• Daniel P. Franklin
Part of the The Evolving American Presidency Series book series (EAP)


No one would accuse Teddy Roosevelt of a lack of ambition. Part of the charm and part of the hubris of his storied career were his unmitigated aspirations. So it came as somewhat of a surprise that in 1904, immediately upon his election to president in his own right, Roosevelt announced his intention to make his first full term, his last. While it is not entirely clear why TR made this decision, on this as in so many crucial decisions he kept his own counsel, it is probably the case that inasmuch as Roosevelt had served most of McKinley’s second term and because his critics had taken note of and criticized his aggressive ambition, TR decided to confound the opposition and unilaterally disarm. It was a decision Roosevelt would come to regret. Roosevelt expended much energy in the next four years choosing a worthy successor—an effort that apparently went to no avail. TR was so angry with President William Howard Taft that by the end of Taft’s first term, the two men hardly spoke. So frustrated was he with Taft’s performance and with his own absence from the limelight, Roosevelt took the extraordinary step in 1912 of running again for the presidency without even his party’s nomination. He lost, but he succeeded in beating Taft (by drawing off Republican votes) and electing Woodrow Wilson in the bargain.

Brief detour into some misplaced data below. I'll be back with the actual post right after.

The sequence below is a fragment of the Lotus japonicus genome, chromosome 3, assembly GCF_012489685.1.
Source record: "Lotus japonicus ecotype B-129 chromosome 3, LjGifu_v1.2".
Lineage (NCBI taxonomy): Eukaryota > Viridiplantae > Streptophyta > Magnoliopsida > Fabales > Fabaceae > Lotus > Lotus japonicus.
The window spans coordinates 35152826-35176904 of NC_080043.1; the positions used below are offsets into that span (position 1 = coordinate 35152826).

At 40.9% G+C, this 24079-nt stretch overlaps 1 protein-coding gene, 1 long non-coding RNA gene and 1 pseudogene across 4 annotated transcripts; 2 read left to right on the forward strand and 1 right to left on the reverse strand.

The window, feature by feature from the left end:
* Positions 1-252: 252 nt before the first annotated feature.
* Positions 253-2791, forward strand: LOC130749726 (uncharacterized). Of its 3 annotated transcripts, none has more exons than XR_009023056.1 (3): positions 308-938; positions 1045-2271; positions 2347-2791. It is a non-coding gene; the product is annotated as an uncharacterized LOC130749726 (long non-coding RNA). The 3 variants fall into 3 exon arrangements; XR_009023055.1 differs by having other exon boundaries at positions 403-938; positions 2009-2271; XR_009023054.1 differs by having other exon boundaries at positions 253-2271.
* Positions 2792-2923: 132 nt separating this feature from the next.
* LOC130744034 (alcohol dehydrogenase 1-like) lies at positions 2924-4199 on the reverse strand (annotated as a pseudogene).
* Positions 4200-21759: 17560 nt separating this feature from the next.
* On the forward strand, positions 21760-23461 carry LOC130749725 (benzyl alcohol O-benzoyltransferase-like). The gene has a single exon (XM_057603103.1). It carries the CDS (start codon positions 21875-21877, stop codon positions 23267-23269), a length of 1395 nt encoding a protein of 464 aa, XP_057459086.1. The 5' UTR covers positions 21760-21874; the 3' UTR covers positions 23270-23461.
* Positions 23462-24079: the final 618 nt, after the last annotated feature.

Foreign Policy Chief Executive Executive Order Final Term Presidential Transition 
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© Daniel P. Franklin 2014

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